JW: I am going to play devil’s advocate. What If people don’t like plain Fage? To me it doesn’t taste very good unless I add honey, walnuts, and cinnamon, so I just stay away from it completely because by the time I am done making it taste good, I’ve created a caloric monster.
JK: Stonyfield Farm makes a low-fat vanilla yogurt that is a good alternative. Terrific Greek yogurts are Oikos and Chobani: the Greek yogurts have more protein, about 15 grams versus the 7 grams in Stonyfield. If they eat yogurt but need a topping, they should go for berries or just a little honey.
JW: A lot of people these days claim to be lactose intolerant.
JK: Well, yogurt is good because it has organisms that consume lactose, which makes it more easily tolerated. Usually people with lactose intolerance can actually tolerate a little yogurt. But if they really cannot have any dairy, nuts are the option. Justin’s organic portion controlled peanut butter on an apple is a nice way to go. Justin’s comes in a little 2 Tablespoon package so people can’t overdo it. Oh! And, what if at work they kept 100 calorie packages of Wholly Guacamole in the refrigerator, which they can eat with carrots or any kind of crudité?
JW: How do you feel about bars and which ones do you recommend?
You want to eat things that are good for your body and don’t have a lot of preservatives.
JW: I only eat Peanut Butter Cookie Lara Bars.
Lara is a nice one. There’s one called That’s It at Whole Foods, which comes in all different flavors. One I like has apple and 10 cherries; just smooshed up somewhat dry fruit. These are great for kids too. The Gnu bar is good if someone needs or wants a bar high in fiber.
JW: My clients tell me they see colleagues eating several bars a day. I would never recommend more than one. Would you? I don’t believe in doubling up on anything.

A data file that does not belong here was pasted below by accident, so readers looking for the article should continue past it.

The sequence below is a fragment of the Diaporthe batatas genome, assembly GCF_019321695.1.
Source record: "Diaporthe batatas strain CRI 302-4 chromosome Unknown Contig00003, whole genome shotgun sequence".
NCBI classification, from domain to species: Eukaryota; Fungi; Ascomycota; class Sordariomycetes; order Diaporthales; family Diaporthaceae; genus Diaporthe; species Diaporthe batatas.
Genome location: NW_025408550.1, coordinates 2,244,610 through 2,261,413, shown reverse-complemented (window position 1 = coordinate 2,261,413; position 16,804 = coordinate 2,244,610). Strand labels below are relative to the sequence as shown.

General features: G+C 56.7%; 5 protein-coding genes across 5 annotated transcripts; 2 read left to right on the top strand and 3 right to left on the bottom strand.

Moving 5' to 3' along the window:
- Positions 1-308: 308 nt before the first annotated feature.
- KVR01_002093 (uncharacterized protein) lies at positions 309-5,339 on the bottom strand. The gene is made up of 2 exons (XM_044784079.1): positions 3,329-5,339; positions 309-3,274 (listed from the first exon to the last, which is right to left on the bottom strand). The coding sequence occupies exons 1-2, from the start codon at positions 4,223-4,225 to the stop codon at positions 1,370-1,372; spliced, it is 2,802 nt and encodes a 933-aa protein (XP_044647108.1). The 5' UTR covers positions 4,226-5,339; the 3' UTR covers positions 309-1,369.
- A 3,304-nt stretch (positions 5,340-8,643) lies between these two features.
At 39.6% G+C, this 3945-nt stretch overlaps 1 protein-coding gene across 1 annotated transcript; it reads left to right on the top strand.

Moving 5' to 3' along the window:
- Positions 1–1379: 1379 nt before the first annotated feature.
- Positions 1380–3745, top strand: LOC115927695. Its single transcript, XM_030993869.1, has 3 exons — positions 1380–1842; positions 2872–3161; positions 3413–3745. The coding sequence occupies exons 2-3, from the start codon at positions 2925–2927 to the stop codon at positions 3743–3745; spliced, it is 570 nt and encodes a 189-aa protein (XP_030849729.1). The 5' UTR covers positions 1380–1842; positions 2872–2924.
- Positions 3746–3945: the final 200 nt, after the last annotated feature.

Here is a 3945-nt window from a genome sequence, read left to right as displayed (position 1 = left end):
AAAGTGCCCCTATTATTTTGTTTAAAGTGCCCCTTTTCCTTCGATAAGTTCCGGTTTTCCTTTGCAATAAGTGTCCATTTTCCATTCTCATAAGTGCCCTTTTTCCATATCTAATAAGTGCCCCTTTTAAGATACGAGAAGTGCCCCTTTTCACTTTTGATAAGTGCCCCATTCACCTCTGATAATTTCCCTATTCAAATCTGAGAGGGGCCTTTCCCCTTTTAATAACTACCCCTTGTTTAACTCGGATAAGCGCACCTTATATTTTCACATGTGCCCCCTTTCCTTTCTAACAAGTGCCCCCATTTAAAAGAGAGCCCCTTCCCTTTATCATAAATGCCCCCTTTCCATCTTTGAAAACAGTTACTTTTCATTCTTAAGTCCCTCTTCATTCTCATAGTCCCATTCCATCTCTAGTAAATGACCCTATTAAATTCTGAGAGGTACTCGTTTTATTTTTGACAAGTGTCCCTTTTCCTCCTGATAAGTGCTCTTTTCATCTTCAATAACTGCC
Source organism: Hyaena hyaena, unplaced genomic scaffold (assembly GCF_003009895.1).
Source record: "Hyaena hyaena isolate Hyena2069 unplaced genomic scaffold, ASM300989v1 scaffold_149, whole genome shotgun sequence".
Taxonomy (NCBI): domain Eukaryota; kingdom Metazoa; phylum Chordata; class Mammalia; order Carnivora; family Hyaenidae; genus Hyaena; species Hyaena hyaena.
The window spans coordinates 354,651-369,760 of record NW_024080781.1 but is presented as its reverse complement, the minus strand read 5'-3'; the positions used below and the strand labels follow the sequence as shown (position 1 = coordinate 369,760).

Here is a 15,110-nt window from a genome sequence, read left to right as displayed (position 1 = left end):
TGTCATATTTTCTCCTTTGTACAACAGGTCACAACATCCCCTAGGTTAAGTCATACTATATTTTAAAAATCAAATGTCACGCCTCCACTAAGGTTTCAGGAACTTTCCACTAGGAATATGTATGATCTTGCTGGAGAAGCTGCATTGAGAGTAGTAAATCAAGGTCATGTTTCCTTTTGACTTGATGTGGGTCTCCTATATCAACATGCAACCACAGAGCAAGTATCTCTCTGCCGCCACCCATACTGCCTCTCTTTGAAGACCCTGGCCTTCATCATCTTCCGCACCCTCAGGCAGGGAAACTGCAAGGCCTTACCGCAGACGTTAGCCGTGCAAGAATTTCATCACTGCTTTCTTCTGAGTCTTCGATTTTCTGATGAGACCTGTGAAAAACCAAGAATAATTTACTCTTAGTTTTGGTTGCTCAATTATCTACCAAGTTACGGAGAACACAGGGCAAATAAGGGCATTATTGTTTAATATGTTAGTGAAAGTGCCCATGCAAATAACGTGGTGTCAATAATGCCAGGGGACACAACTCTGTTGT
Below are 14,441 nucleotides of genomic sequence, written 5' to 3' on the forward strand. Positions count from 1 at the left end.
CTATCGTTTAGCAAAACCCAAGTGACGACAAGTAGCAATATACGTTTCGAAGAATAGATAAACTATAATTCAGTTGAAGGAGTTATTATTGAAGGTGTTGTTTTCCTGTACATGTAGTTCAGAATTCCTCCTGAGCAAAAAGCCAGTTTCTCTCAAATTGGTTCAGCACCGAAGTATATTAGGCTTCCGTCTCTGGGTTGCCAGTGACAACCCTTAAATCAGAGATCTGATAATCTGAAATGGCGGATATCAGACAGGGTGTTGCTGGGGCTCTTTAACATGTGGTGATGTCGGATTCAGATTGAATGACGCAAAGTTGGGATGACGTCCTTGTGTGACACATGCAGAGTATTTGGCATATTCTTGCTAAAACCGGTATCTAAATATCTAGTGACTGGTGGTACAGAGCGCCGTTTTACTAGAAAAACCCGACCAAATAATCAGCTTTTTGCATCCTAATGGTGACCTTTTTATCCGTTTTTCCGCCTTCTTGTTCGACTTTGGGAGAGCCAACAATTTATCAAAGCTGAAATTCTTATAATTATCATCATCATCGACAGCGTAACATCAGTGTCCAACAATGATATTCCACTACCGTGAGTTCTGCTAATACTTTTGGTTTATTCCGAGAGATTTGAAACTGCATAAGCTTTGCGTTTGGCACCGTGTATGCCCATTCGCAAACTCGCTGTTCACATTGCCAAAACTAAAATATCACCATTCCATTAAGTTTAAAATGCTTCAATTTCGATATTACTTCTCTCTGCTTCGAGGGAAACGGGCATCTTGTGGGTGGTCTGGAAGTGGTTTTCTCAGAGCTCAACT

JW: How should corporate professionals structure their food days?
JK: They should always eat breakfast.
JW: At what time because I find that a lot of people eat breakfast super early before work so that by 10am or 11am they are hungry. Then they snack before lunch, which I don’t believe in doing. I always suggest to wait until 8am or even 9am for breakfast so that people can make it to lunch.
JK: True. I see frequently that people eat breakfast early and remarkably early before commuting. People have to work with their own schedules but 8am is a good time to shoot for. The body works best when you eat about every 3-4 hours and you definitely don’t want to be constantly grazing.
JK: Early at 6pm-7:30pm. If they are not going to get home until late, then they need some veggies or yogurt to hold them over.
JW: Sometimes if I know I have a late dinner out, I will eat a salad at home with a light dressing of extra virgin olive oil and vinegar and then just order a main course for dinner. I suppose folks can do the same at work.
JK: That works and yes, olive oil and vinegar are just fine.
JW: Other suggestions for a healthy day?
JK: Drink water, stay hydrated. Don’t drink soda, not even diet soda.